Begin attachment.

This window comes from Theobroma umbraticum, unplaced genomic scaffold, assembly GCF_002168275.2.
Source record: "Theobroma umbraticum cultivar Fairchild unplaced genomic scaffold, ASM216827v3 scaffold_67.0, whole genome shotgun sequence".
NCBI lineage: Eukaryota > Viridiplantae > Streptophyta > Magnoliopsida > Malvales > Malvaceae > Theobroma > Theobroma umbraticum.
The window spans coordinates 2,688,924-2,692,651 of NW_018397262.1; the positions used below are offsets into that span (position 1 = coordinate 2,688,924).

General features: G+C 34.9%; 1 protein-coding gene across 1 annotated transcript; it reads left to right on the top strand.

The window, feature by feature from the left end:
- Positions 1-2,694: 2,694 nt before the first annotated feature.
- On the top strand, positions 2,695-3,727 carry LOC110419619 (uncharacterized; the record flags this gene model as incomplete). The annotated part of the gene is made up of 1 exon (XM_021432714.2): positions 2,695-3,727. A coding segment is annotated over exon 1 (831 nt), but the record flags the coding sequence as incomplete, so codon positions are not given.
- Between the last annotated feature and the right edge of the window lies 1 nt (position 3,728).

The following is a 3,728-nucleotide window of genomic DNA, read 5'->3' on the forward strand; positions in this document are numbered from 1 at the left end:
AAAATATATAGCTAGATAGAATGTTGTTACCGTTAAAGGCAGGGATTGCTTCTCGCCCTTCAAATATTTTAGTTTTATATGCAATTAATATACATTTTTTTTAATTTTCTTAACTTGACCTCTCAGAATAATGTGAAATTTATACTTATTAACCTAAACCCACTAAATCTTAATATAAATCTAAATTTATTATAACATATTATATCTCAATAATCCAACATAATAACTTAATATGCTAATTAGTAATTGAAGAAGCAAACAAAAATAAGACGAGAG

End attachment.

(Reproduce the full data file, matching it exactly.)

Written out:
This window comes from Theobroma umbraticum, unplaced genomic scaffold, assembly GCF_002168275.2.
Source record: "Theobroma umbraticum cultivar Fairchild unplaced genomic scaffold, ASM216827v3 scaffold_67.0, whole genome shotgun sequence".
NCBI lineage: Eukaryota > Viridiplantae > Streptophyta > Magnoliopsida > Malvales > Malvaceae > Theobroma > Theobroma umbraticum.
The window spans coordinates 2,688,924-2,692,651 of NW_018397262.1; the positions used below are offsets into that span (position 1 = coordinate 2,688,924).

General features: G+C 34.9%; 1 protein-coding gene across 1 annotated transcript; it reads left to right on the top strand.

The window, feature by feature from the left end:
- Positions 1-2,694: 2,694 nt before the first annotated feature.
- On the top strand, positions 2,695-3,727 carry LOC110419619 (uncharacterized; the record flags this gene model as incomplete). The annotated part of the gene is made up of 1 exon (XM_021432714.2): positions 2,695-3,727. A coding segment is annotated over exon 1 (831 nt), but the record flags the coding sequence as incomplete, so codon positions are not given.
- Between the last annotated feature and the right edge of the window lies 1 nt (position 3,728).

The following is a 3,728-nucleotide window of genomic DNA, read 5'->3' on the forward strand; positions in this document are numbered from 1 at the left end:
AAAATATATAGCTAGATAGAATGTTGTTACCGTTAAAGGCAGGGATTGCTTCTCGCCCTTCAAATATTTTAGTTTTATATGCAATTAATATACATTTTTTTTAATTTTCTTAACTTGACCTCTCAGAATAATGTGAAATTTATACTTATTAACCTAAACCCACTAAATCTTAATATAAATCTAAATTTATTATAACATATTATATCTCAATAATCCAACATAATAACTTAATATGCTAATTAGTAATTGAAGAAGCAAACAAAAATAAGACGAGAG